Sin City can be an enticing place to live. But, is it worth it?
Las Vegas’ population is growing, so it’s time to decide whether or not you want to get in on the ground floor. So, what do you need to know to make a decision about living in Las Vegas?
Let’s go through what living in Las Vegas is really like.
Understanding the Cost of Living in Las Vegas
First, you’ll need to understand how expensive it costs to live in Las Vegas. Unlike other popular cities in the United States, the cost of living in Las Vegas is actually modest.
The average cost of buying a home in Las Vegas is $333,659, while the average apartment rent cost is $1,196 a month.
You’ll be happy to know that you’ll probably be paying a lot less in taxes. Nevada boasts the third-lowest state and municipal tax rates in the United States.
Property taxes in Nevada are also low if you plan on becoming a home or business owner. If you’re thinking about purchasing a home in Las Vegas, make sure that you check out this site.
Of course, there are tons of different areas to live in Las Vegas. You can’t exactly live on the Strip (which is actually located in Paradise, anyway).
Some of the neighborhoods and suburbs of Las Vegas you may want to consider living in include Downtown Las Vegas, Summerlin, Arts District, Ranch Manor, Henderson, Lake Las Vegas, and Green Valley.
Things to Do in Las Vegas
There are tons of things to do in Las Vegas. Forget New York, this is the real city that never sleeps.
If you’re a big gambler, Las Vegas is certainly the city for you. There are casinos all over the place. Big eaters will love the amazing buffets and restaurants located on the Strip and beyond.
Of course, there are tons of cultural activities you’ll want to try out in the Las Vegas area, as well. Some of the coolest cultural attractions you’ll love include:
- The Mob Museum
- The Pinball Hall of Fame
- Dig This Las Vegas
- Marjorie Barrick Museum of Art
- Fremont Street
- The Neon Museum and the Neon Boneyard
- The National Atomic Testing Museum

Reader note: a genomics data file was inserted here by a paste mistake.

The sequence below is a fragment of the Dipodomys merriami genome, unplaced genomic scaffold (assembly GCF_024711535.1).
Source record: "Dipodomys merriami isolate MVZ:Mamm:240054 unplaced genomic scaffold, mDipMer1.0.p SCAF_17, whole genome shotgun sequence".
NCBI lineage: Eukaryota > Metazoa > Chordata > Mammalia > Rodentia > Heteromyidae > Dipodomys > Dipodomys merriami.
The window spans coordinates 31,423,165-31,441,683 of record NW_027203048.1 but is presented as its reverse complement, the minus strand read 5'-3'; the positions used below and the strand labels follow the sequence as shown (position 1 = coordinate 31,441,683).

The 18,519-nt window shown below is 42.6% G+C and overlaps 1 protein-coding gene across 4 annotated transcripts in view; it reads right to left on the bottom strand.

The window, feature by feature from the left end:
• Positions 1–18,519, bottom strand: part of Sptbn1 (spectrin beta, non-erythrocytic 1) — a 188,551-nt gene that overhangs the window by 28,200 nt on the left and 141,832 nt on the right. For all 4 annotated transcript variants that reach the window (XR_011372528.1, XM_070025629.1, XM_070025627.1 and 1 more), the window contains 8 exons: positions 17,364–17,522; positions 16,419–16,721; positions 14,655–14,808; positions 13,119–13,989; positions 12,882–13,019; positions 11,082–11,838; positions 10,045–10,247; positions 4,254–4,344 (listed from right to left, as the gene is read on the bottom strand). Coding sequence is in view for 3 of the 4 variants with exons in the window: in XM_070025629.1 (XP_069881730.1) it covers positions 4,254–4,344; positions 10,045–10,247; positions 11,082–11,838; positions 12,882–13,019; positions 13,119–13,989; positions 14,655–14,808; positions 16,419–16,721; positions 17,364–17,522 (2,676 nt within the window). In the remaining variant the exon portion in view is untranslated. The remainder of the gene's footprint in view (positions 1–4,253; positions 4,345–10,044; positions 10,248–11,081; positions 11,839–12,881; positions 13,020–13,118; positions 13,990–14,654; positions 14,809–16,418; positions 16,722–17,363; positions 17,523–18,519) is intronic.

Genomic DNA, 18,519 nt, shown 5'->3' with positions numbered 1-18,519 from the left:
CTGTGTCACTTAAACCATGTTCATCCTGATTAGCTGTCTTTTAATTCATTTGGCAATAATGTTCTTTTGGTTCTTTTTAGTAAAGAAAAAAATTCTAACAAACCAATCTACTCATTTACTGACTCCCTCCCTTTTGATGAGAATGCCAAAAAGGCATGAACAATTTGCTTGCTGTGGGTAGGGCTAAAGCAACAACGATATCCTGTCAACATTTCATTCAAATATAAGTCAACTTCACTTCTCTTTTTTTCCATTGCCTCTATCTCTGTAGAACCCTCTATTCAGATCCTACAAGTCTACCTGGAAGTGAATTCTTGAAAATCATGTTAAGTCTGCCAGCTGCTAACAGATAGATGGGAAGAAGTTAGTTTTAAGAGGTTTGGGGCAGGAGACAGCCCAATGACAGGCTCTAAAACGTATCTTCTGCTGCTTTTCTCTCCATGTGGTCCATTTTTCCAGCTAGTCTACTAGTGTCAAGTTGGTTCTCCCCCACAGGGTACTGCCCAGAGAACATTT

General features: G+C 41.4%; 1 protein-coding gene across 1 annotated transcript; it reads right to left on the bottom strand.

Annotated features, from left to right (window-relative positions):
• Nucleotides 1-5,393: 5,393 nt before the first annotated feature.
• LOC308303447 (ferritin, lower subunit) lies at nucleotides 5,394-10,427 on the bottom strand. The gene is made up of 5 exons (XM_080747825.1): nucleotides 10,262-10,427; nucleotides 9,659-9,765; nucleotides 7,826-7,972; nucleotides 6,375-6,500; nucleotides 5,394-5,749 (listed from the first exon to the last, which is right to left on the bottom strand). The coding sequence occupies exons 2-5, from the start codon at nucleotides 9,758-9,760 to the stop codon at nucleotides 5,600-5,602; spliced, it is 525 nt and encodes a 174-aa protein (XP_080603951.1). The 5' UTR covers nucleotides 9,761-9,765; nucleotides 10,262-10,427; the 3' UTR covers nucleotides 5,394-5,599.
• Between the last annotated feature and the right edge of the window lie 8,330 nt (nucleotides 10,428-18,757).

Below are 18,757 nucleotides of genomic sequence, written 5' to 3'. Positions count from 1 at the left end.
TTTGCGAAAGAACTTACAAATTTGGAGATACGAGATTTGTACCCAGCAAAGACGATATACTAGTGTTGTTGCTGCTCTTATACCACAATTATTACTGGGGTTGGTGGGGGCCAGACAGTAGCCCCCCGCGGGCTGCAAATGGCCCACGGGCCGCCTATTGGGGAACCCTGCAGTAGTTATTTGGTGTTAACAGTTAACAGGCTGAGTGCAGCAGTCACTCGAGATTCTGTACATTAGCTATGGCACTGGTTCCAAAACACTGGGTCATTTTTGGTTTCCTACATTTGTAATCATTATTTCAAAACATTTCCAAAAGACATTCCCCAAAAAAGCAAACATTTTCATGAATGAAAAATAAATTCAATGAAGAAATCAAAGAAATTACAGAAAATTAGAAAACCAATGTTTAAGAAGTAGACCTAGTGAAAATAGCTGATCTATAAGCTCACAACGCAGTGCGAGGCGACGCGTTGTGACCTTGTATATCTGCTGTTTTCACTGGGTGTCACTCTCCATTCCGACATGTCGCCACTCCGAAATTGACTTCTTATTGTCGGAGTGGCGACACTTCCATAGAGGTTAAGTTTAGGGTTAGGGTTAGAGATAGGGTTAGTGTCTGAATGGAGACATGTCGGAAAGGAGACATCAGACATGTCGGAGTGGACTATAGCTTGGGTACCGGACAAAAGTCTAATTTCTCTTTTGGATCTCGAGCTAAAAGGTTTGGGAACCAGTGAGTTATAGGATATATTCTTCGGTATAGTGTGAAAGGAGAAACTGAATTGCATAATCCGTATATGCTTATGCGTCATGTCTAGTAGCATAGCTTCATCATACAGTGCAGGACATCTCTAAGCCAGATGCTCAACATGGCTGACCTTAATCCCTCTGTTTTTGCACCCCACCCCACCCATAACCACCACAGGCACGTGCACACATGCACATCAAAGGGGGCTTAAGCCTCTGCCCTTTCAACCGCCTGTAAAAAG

- The art vending machines at the Cosmopolitan
- Bugsy Siegal Monument
- Hollywood Cars Museum
And, there’s no shortage of amazing outdoor and natural sites in the Las Vegas area! You’ll definitely want to plan a trip to the Hoover Dam.
You should also check out areas like the Lake Mead National Recreation Area, Red Rock Canyon National Conservation Area, Mount Charleston, Valley of Fire State Park, and so many others.
The Las Vegas lifestyle can be very stressful for many people. If you’re looking to live somewhere a little lower-key, Las Vegas may not be the right choice for you.
How to Move to Las Vegas
Depending on where you live, it may be difficult to move to Las Vegas. If you live elsewhere in Nevada, you may be able to just get in your car and drive. If you live further out, you may want to consider hiring some professionals.
And, of course, if you’re a citizen of a different country, you’ll want to make sure you have your legal requirements all covered. Talk to an immigration lawyer if you’re not sure about what you might need to live in Las Vegas.
Working in Las Vegas
Las Vegas is a better place to work in some industries than in others. If you work in tourism, hospitality, or entertainment, there are jobs aplenty available for you. These industries are booming in Las Vegas, and aren’t likely to burn out soon.
This is also true for other, related industries, like the restaurant business and other food services industries. And, there are actually a ton of jobs for teachers and other educational workers in Las Vegas, since the Clark County School District is the biggest employer in the area.
There is also a rising demand for information technology jobs in Las Vegas, so it may be time to get in on the ground floor of this field in Las Vegas. That’s partially because of the complicated new gaming technologies and security systems at the many different casinos that are located in Las Vegas.
But, there are some jobs that may not be well-suited to Las Vegas. If you work in finance, for example, you’ll probably want to stick with a different state.
The Experience of Living in Las Vegas
Of course, there are things you need to know about everyday life in Las Vegas. Las Vegas is in the desert, so it’s pretty hot all year round. If you’re used to Northeastern climates, this may take a lot of getting used to. Those who like cooler temperatures may want to reconsider relocating to a different location.
Las Vegas can also get pretty crowded, particularly during the tourist season. If you’re looking for a quieter and more simplistic life, you may want to steer clear of the business of Las Vegas living.
Living in Las Vegas? Now You Know
With these facts, you hopefully have some idea of whether or not living in Las Vegas is right for you. You just have to weigh the different realities involved, and decide if it’s a good fit.
Are you looking for more information on lifestyle, real estate, and more? Make sure you browse through some of the other articles on our website today.